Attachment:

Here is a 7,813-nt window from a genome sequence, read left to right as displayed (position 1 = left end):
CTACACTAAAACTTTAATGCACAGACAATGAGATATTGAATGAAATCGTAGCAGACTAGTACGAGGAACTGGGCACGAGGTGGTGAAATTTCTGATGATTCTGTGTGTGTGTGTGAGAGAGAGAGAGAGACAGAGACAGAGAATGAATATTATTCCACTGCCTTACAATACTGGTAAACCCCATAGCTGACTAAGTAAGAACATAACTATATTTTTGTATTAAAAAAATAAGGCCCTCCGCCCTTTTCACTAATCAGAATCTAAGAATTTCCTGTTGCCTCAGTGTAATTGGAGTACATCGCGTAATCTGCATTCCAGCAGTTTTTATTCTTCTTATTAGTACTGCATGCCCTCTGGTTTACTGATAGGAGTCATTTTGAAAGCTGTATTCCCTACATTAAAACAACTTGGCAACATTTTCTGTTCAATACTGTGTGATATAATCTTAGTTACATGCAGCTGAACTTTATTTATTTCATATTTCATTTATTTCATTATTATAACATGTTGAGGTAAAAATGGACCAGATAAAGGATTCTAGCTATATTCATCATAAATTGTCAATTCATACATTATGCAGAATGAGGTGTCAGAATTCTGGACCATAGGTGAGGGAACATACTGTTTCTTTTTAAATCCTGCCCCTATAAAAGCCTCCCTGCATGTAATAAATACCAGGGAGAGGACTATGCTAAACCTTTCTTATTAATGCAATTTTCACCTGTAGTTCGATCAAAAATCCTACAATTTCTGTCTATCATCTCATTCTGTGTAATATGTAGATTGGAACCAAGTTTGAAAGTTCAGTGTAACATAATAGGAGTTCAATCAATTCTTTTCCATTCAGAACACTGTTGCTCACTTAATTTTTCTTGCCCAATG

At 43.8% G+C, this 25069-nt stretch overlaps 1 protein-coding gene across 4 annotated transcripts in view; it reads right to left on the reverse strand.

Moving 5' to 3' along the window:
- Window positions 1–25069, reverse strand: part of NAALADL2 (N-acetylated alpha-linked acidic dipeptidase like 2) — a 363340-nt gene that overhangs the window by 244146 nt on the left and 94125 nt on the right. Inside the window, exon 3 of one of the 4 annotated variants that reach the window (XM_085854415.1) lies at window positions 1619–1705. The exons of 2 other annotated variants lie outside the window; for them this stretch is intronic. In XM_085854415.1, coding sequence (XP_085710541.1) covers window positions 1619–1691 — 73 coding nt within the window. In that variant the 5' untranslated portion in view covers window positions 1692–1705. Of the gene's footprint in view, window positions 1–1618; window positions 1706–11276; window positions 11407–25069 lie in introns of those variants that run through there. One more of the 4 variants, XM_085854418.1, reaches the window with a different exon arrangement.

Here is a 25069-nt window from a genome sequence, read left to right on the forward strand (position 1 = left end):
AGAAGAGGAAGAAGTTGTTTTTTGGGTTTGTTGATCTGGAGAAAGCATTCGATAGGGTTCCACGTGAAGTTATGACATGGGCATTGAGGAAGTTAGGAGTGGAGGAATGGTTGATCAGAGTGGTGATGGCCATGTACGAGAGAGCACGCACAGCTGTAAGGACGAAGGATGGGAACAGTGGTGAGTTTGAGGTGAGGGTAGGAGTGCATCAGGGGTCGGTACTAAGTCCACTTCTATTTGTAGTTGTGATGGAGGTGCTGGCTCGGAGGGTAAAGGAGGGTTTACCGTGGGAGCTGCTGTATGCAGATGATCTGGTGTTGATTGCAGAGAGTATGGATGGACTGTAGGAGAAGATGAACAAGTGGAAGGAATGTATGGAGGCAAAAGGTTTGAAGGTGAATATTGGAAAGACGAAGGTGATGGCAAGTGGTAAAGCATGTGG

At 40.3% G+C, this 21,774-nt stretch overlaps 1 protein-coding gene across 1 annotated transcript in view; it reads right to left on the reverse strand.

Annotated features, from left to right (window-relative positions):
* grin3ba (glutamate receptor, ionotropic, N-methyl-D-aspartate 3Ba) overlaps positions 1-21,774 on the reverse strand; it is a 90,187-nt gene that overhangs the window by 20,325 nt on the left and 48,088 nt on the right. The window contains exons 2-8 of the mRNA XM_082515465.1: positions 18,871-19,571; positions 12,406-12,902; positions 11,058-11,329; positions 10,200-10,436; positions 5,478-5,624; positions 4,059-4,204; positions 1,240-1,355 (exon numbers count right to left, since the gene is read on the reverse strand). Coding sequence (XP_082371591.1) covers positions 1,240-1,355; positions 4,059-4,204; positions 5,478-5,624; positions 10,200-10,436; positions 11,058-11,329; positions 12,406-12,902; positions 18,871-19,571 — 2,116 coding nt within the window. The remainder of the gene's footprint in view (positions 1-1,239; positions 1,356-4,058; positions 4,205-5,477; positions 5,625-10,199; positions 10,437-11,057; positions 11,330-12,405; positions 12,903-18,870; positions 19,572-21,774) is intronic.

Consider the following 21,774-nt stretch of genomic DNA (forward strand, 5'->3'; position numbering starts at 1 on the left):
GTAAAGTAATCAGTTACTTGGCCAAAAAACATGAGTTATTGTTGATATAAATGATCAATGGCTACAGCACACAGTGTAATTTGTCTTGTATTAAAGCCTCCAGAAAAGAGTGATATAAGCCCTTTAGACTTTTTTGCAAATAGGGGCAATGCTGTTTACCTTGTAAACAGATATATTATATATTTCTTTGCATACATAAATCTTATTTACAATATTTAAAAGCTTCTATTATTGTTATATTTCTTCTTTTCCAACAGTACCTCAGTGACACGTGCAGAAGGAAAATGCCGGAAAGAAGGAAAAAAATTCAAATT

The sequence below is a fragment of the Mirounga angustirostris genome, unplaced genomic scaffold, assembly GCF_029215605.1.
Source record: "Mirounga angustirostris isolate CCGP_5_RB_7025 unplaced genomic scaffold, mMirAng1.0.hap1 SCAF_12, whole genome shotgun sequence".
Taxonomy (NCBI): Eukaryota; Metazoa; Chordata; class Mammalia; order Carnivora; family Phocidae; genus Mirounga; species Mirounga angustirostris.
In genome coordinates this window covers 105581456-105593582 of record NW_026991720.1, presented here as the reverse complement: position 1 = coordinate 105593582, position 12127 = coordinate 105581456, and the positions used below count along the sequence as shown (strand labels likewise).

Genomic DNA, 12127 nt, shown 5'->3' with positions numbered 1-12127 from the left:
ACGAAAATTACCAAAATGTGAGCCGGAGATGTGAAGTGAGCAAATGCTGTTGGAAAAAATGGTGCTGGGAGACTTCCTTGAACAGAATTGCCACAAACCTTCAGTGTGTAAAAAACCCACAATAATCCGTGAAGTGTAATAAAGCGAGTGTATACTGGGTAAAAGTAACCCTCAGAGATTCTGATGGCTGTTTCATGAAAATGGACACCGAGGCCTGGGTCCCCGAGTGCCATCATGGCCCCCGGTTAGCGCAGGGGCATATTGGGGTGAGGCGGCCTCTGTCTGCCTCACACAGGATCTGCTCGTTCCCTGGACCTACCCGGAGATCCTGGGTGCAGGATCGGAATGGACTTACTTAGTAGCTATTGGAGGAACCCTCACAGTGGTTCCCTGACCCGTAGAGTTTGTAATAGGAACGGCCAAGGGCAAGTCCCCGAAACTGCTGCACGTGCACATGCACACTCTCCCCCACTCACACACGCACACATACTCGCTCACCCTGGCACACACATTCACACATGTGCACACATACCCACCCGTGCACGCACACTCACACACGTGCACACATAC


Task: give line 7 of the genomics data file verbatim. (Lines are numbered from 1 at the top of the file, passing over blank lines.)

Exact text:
AGAAGAGGAAGAAGTTGTTTTTTGGGTTTGTTGATCTGGAGAAAGCATTCGATAGGGTTCCACGTGAAGTTATGACATGGGCATTGAGGAAGTTAGGAGTGGAGGAATGGTTGATCAGAGTGGTGATGGCCATGTACGAGAGAGCACGCACAGCTGTAAGGACGAAGGATGGGAACAGTGGTGAGTTTGAGGTGAGGGTAGGAGTGCATCAGGGGTCGGTACTAAGTCCACTTCTATTTGTAGTTGTGATGGAGGTGCTGGCTCGGAGGGTAAAGGAGGGTTTACCGTGGGAGCTGCTGTATGCAGATGATCTGGTGTTGATTGCAGAGAGTATGGATGGACTGTAGGAGAAGATGAACAAGTGGAAGGAATGTATGGAGGCAAAAGGTTTGAAGGTGAATATTGGAAAGACGAAGGTGATGGCAAGTGGTAAAGCATGTGG